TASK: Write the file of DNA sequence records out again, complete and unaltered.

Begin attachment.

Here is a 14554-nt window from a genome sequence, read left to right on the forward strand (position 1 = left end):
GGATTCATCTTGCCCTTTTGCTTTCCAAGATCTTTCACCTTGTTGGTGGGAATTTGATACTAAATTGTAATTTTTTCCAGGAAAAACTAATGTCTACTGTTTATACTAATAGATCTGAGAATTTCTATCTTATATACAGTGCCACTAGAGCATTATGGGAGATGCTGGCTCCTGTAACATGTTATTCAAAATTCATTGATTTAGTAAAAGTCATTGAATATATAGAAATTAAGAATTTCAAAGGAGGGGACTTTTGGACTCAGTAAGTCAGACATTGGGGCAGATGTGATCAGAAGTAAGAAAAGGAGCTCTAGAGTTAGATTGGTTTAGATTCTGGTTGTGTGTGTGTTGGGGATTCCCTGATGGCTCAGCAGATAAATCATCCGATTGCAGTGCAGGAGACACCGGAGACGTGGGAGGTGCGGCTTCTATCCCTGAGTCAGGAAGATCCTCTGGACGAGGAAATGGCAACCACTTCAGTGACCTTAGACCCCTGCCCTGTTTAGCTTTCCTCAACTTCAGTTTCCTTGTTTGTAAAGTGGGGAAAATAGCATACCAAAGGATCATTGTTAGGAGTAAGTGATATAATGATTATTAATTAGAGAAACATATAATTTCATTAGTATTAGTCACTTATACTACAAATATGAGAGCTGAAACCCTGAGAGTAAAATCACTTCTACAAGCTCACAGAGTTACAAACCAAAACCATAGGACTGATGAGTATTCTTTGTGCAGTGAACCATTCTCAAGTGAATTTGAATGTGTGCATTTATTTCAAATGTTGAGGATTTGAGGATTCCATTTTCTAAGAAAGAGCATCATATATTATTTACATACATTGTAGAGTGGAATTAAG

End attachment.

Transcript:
Here is a 14554-nt window from a genome sequence, read left to right on the forward strand (position 1 = left end):
GGATTCATCTTGCCCTTTTGCTTTCCAAGATCTTTCACCTTGTTGGTGGGAATTTGATACTAAATTGTAATTTTTTCCAGGAAAAACTAATGTCTACTGTTTATACTAATAGATCTGAGAATTTCTATCTTATATACAGTGCCACTAGAGCATTATGGGAGATGCTGGCTCCTGTAACATGTTATTCAAAATTCATTGATTTAGTAAAAGTCATTGAATATATAGAAATTAAGAATTTCAAAGGAGGGGACTTTTGGACTCAGTAAGTCAGACATTGGGGCAGATGTGATCAGAAGTAAGAAAAGGAGCTCTAGAGTTAGATTGGTTTAGATTCTGGTTGTGTGTGTGTTGGGGATTCCCTGATGGCTCAGCAGATAAATCATCCGATTGCAGTGCAGGAGACACCGGAGACGTGGGAGGTGCGGCTTCTATCCCTGAGTCAGGAAGATCCTCTGGACGAGGAAATGGCAACCACTTCAGTGACCTTAGACCCCTGCCCTGTTTAGCTTTCCTCAACTTCAGTTTCCTTGTTTGTAAAGTGGGGAAAATAGCATACCAAAGGATCATTGTTAGGAGTAAGTGATATAATGATTATTAATTAGAGAAACATATAATTTCATTAGTATTAGTCACTTATACTACAAATATGAGAGCTGAAACCCTGAGAGTAAAATCACTTCTACAAGCTCACAGAGTTACAAACCAAAACCATAGGACTGATGAGTATTCTTTGTGCAGTGAACCATTCTCAAGTGAATTTGAATGTGTGCATTTATTTCAAATGTTGAGGATTTGAGGATTCCATTTTCTAAGAAAGAGCATCATATATTATTTACATACATTGTAGAGTGGAATTAAG